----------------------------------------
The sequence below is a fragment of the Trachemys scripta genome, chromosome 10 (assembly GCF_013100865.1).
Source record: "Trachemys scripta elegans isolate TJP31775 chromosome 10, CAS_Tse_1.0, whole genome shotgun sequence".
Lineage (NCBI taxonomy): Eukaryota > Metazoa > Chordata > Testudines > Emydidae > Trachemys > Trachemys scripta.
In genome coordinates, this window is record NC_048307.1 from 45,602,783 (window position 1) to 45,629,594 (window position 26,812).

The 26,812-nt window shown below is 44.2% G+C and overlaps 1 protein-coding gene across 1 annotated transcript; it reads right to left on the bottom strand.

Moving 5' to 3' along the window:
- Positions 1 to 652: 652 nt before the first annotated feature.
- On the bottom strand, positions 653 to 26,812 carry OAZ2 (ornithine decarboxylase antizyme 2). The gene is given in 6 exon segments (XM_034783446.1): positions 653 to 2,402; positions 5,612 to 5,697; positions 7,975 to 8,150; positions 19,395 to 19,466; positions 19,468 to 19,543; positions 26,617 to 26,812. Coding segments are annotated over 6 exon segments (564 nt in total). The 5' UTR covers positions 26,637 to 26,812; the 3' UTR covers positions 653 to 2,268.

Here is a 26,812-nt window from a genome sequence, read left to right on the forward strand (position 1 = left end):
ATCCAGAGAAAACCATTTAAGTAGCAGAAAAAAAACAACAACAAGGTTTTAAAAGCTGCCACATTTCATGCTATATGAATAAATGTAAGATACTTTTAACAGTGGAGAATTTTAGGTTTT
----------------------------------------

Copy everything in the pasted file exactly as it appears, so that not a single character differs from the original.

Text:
The sequence below is a fragment of the Trachemys scripta genome, chromosome 10 (assembly GCF_013100865.1).
Source record: "Trachemys scripta elegans isolate TJP31775 chromosome 10, CAS_Tse_1.0, whole genome shotgun sequence".
Lineage (NCBI taxonomy): Eukaryota > Metazoa > Chordata > Testudines > Emydidae > Trachemys > Trachemys scripta.
In genome coordinates, this window is record NC_048307.1 from 45,602,783 (window position 1) to 45,629,594 (window position 26,812).

The 26,812-nt window shown below is 44.2% G+C and overlaps 1 protein-coding gene across 1 annotated transcript; it reads right to left on the bottom strand.

Moving 5' to 3' along the window:
- Positions 1 to 652: 652 nt before the first annotated feature.
- On the bottom strand, positions 653 to 26,812 carry OAZ2 (ornithine decarboxylase antizyme 2). The gene is given in 6 exon segments (XM_034783446.1): positions 653 to 2,402; positions 5,612 to 5,697; positions 7,975 to 8,150; positions 19,395 to 19,466; positions 19,468 to 19,543; positions 26,617 to 26,812. Coding segments are annotated over 6 exon segments (564 nt in total). The 5' UTR covers positions 26,637 to 26,812; the 3' UTR covers positions 653 to 2,268.

Here is a 26,812-nt window from a genome sequence, read left to right on the forward strand (position 1 = left end):
ATCCAGAGAAAACCATTTAAGTAGCAGAAAAAAAACAACAACAAGGTTTTAAAAGCTGCCACATTTCATGCTATATGAATAAATGTAAGATACTTTTAACAGTGGAGAATTTTAGGTTTT